Whether embarking on a company retreat or enjoying a picnic, preparing for unforeseen incidents ensures peace of mind and readiness to tackle any issues that may arise. As an HR professional, implementing robust safety measures and providing education are crucial for work-related situations and employees’ personal adventures. With the right preparation, team members can embrace the great outdoors while keeping safety at the forefront.

Outdoor Safety

Heat Stroke

If an employee has a high body temperature, rapid and strong pulse, and/or altered mental status, such as confusion or difficulty walking, it could be a heat stroke—an urgent, life-threatening emergency. This risk is particularly pronounced for manual labor positions who work outdoors during the summer. Immediately dial 911 and focus on cooling the person down by spraying them with cool water, submerging them in water (if they are conscious and capable of assisting), and relocating them away from direct sunlight until further medical assistance arrives.


Outdoor company retreats are a great way to connect with nature, but tick-borne illnesses pose a concern. Ensure employees check for ticks after spending time outdoors, particularly in grassy or wooded areas. When removing ticks, use tweezers to grasp the tick as close to its head as possible. Lyme disease is one of the most prevalent tick-borne illnesses, displaying flu-like symptoms such as muscle aches, joint pain, fever, and a bulls-eye rash.

Insect Allergies

Encourage employees to disclose potential allergies to bees or other insects and pests. Ensure they have prescribed medications readily available, such as epinephrine auto-injectors, in the case of an allergic reaction.

Travel Safety

Travel safety is a year-round priority encompassing practices like wearing a seatbelt, staying alert on the road, and checking for vehicle recalls. However, summer introduces additional safety factors to consider. By providing employees with travel safety education for their daily work commutes and potential summer road trips, employers promote a culture of safety and help prevent accidents.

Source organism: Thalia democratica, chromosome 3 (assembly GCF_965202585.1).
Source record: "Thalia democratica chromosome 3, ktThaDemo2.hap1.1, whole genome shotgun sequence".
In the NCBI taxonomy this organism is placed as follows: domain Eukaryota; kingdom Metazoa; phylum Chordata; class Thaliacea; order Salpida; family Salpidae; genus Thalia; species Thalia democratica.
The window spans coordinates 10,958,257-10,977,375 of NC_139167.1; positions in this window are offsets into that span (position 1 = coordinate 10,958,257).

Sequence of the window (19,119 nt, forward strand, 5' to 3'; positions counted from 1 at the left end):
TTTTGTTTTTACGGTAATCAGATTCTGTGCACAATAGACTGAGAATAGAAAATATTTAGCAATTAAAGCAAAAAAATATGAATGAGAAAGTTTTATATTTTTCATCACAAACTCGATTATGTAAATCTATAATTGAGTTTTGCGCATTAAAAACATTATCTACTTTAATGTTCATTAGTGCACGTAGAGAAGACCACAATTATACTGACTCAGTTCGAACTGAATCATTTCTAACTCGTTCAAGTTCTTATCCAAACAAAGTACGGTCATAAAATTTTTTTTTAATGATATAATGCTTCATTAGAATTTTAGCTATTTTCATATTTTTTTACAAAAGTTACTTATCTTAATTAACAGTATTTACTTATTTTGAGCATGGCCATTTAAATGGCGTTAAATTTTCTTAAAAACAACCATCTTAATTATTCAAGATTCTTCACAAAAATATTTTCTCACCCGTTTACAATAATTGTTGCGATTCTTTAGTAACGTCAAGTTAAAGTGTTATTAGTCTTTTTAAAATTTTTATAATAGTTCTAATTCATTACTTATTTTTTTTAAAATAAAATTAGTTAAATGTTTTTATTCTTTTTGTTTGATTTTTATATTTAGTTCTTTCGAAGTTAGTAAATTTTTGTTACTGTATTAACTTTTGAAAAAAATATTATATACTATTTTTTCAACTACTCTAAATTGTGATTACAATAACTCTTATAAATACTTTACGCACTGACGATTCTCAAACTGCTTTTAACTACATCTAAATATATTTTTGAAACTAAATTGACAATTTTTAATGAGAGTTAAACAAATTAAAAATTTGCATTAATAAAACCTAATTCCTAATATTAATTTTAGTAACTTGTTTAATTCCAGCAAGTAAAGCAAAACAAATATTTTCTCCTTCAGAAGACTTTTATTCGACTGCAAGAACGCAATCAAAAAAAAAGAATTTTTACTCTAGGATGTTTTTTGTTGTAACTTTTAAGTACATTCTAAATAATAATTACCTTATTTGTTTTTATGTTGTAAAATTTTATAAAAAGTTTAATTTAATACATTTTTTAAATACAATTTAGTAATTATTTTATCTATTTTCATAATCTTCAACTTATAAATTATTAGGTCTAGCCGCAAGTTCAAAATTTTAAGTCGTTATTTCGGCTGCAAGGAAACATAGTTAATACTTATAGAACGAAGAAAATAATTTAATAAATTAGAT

Travel Safety

Air Conditioning (AC)

As temperatures climb, the strain on a vehicle’s cooling system also rises. Remind employees to ensure their AC is in top shape before commuting or traveling. The absence of a functional AC is not only uncomfortable, but it can pose serious health risks for those with health concerns or sensitivity to heat.

Overheating Risks

Summer brings a tragic surge in heatstroke incidents among children, often linked to being left alone in vehicles. Remind employees never to leave children alone in a car, even for a short while. Cars can turn into heat traps quickly, and children are more susceptible to heat than adults.

Vehicle Maintenance

Summer heat can hasten the wear and tear of a car’s rubber belts and hoses. Remind employees to check for any bulging, blistering, or cracks in their vehicle parts to prevent issues. Timely replacements and ensuring all connections are secure can ensure safer and smoother rides.

Emergency Roadside Kit

Even the best-maintained vehicle can encounter unexpected issues. Encourage employees to stock their vehicles with an emergency roadside kit that includes: 

  • Cell phone and charger (wireless charger if available) 
  • First aid kit 
  • Water 
  • Flashlight 
  • Flares and a white flag 
  • Jumper cables 
  • Tire pressure gauge 
  • Jack (and ground mat) for changing a tire